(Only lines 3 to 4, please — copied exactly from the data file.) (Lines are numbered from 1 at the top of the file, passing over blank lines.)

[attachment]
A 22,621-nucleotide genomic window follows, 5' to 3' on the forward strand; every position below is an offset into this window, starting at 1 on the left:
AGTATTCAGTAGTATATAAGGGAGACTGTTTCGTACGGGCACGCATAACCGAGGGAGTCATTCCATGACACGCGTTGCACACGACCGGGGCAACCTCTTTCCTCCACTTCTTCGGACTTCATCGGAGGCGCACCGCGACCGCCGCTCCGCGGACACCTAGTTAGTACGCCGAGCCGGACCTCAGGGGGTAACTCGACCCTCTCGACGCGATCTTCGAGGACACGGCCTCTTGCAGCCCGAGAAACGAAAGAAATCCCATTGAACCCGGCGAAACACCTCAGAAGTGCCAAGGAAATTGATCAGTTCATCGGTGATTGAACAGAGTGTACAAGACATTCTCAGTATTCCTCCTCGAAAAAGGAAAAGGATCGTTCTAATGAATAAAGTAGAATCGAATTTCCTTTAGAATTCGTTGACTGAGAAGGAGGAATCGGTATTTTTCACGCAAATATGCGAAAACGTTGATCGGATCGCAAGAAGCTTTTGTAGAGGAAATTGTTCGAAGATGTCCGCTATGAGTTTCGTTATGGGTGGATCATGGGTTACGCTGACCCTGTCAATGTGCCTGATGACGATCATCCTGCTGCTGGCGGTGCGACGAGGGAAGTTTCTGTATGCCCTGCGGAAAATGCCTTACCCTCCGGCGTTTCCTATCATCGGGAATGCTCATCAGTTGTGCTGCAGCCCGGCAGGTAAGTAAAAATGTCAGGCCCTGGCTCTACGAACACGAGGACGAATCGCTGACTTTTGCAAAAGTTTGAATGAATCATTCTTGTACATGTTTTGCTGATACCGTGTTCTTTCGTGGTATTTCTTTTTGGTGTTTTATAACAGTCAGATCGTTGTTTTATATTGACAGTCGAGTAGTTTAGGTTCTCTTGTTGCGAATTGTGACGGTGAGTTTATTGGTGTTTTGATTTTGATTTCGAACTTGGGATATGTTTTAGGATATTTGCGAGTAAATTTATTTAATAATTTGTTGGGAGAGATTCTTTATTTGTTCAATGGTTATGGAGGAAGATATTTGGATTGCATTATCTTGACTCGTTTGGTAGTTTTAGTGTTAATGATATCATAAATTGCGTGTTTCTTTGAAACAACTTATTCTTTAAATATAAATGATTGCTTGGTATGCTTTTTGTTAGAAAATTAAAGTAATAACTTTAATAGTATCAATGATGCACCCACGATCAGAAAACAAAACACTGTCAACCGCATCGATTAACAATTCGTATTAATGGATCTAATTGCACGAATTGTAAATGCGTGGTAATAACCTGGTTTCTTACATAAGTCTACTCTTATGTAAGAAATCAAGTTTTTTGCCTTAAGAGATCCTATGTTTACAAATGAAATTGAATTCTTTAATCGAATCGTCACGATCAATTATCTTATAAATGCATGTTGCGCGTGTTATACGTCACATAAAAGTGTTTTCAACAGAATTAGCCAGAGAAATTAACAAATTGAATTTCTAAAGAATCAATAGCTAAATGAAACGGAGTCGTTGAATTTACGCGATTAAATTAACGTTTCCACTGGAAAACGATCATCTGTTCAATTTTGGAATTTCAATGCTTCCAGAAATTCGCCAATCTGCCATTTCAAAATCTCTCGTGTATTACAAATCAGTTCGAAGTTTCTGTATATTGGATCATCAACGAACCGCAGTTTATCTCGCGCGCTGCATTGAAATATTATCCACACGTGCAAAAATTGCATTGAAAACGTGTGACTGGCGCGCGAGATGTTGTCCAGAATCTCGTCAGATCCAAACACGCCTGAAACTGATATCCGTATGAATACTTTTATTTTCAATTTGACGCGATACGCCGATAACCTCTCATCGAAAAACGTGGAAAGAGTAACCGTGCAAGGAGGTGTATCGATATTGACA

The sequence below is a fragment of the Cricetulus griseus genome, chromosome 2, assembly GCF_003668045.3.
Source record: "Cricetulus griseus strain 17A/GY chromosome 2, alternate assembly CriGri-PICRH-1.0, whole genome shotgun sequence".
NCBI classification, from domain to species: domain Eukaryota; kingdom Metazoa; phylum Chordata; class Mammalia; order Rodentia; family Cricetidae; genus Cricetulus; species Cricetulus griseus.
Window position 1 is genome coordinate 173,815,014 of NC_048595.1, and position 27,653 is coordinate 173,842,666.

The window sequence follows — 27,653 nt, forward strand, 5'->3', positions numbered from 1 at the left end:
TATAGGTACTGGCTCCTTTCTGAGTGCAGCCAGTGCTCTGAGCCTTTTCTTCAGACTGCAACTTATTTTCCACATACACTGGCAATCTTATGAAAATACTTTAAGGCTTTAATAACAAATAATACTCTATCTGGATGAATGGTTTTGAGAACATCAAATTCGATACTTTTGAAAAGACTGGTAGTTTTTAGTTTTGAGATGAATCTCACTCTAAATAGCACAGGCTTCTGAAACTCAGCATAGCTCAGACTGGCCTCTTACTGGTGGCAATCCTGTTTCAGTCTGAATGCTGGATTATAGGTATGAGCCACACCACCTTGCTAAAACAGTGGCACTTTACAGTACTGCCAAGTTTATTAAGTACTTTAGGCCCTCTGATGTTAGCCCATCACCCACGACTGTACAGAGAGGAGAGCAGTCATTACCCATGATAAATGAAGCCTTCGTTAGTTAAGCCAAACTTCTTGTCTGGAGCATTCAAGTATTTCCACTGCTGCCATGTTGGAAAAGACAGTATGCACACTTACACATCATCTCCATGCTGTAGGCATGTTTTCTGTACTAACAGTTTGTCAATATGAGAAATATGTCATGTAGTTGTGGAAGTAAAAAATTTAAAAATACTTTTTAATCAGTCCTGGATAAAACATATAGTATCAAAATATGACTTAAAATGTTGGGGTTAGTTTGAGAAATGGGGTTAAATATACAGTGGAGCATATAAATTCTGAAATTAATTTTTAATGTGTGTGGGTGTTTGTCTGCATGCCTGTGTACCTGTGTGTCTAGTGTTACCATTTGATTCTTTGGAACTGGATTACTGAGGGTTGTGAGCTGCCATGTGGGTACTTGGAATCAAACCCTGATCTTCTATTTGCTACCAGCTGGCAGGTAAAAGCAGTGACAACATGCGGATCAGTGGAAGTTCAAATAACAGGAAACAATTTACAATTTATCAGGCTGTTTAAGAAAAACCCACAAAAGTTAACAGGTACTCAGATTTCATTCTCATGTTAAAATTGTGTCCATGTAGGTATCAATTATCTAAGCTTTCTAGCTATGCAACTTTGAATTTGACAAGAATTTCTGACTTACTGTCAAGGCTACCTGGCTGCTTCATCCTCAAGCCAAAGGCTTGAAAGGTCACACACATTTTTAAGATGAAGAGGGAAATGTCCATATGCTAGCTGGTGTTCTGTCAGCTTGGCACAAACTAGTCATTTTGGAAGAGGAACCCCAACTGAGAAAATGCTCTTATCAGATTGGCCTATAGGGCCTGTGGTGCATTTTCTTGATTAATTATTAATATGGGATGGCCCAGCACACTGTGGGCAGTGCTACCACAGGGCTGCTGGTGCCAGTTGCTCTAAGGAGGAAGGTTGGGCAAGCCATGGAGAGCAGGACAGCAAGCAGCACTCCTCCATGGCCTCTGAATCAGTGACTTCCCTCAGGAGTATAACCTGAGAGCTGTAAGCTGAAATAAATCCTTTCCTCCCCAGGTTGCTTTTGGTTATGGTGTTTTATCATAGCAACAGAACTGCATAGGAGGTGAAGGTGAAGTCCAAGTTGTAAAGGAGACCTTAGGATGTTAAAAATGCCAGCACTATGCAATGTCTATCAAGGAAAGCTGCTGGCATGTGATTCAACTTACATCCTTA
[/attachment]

The sequence below is a fragment of the Cricetulus griseus genome, chromosome 2, assembly GCF_003668045.3.
Source record: "Cricetulus griseus strain 17A/GY chromosome 2, alternate assembly CriGri-PICRH-1.0, whole genome shotgun sequence".